Congress shall make no law…abridging the freedom of speech.

© Copyright 2012 Audrey Kletscher Helbling

 

In gratitude to our veterans for protecting our freedom May 28, 2012

Filed under: Uncategorized — Audrey Kletscher Helbling @ 12:28 PM
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The annual Memorial Day parade proceeds along Central Avenue in historic downtown Faribault.

MY HUSBAND AND I TOOK in the annual Memorial Day parade in Faribault this morning. The parade, as it always does, featured military personnel and horses and old cars and marching bands and a fire truck and kids waving flags.

Flag-waving from an old pick-up truck during the parade.

Typically we sit in the same spot on a street corner so I am assured of a wide open view to photograph the event. But this year, attempting to gain a fresh, photographic perspective on the parade, we opted for another location.

Let’s just say that things did not work out too well for us at that spot.

I’m going to take the high road here, though, and not go into details which would publicly embarrass an individual who already embarrassed himself by shouting across the street at my husband. He later walked across the street and apologized to both of us.

As I ponder that incident, the one positive I can take from the experience is this:

We are blessed to live in a country where freedom of speech is protected.

I wasn’t, of course, thinking this at the time the angry words were fired toward us. But, in retrospect, it seems the appropriate thought to have on this day when we honor those who have fought for freedom.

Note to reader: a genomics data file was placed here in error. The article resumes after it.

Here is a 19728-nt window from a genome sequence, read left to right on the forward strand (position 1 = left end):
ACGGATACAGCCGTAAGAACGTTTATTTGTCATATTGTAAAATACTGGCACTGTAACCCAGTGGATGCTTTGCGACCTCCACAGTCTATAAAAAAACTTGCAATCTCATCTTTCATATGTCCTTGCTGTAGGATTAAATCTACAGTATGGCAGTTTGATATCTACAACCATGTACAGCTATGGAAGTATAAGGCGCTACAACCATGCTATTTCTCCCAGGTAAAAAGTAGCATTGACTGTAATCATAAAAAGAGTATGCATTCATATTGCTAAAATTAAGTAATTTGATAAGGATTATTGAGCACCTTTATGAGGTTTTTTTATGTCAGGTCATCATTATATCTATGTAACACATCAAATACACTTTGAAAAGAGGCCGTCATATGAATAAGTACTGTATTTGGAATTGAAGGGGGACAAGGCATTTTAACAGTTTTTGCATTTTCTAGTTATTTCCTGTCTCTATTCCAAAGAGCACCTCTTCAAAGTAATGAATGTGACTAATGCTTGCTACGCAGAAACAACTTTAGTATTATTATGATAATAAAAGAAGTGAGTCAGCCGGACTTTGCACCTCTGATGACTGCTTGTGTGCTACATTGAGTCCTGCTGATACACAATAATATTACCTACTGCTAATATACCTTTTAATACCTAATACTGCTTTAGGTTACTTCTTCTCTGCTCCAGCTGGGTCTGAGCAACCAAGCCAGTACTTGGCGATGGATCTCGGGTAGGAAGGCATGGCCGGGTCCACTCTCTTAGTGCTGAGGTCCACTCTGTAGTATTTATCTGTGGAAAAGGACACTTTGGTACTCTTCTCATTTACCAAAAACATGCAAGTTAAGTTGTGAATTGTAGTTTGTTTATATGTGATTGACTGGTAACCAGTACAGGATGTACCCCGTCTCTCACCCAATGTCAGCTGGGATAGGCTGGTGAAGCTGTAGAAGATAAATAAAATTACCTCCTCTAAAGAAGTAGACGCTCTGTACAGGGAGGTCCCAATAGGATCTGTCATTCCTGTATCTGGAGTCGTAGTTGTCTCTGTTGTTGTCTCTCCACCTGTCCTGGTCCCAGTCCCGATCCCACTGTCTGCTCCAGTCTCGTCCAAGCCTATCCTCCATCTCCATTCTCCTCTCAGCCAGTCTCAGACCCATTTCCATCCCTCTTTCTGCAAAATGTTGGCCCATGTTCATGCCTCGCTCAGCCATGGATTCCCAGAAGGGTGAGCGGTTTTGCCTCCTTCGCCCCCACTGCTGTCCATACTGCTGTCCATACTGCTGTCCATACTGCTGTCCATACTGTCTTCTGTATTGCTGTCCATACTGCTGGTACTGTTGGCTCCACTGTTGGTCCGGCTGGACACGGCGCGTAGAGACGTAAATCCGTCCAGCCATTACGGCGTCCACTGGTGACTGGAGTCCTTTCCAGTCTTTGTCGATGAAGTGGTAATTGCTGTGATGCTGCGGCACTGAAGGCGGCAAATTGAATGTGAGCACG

Several military vehicles were in the parade along with color guards and honored veterans.

Checking out the candy scooped up during the parade.

The Scouts handed out flags to parade attendees like this little girl.

I upped the contrast on this image because I wanted to emphasis the beautiful blanket on that horse.

After the parade…

© Copyright 2012 Audrey Kletscher Helbling

 

This is what it means to be free July 5, 2011

FOR THE PAST SEVERAL days, I’ve kept my eyes peeled for the perfect July Fourth image.

I thought that photo might come from my extended family’s annual July 4th weekend gathering or from the Roberds Lake Independence Day boat parade. Or perhaps I’d just see a patriotic display worthy of showcasing. Maybe a field of flags.

However, the photo I selected to best portray our nation’s birthday falls into none of these categories.

I chose this image, taken along Seventh Street in Faribault late Monday afternoon.

Let me explain.

This homeowner disagrees with a recent decision by the Faribault City Council to forgive a $72,000 water bill assessed to FWF Fund One, current owners of the Faribault Woolen Mills property. The woolen mill closed some time ago, leaving an original $120,000 unpaid water bill, which has since been paid down $48,000. Now new investors are working on purchasing the property and restarting the mill, thus prompting the request to forgive the remaining portion of the unpaid water bill. Read more about the issue by clicking onto this recent Faribault Daily News article.

Even though I happen to agree with the homeowner, I didn’t choose this as my favorite Independence Day photo for that reason.

This grassroots expression of an opinion represents to me the cornerstone of our nation: freedom.

As citizens of the United States, we are free to speak—to voice our ideas and opinions and concerns.

We needn’t be eloquent speakers or writers or members of city councils to express ourselves.

A simple handwritten sign posted on a tree along a busy street epitomizes freedom at its most basic, individual, level.

© Copyright 2011 Audrey Kletscher Helbling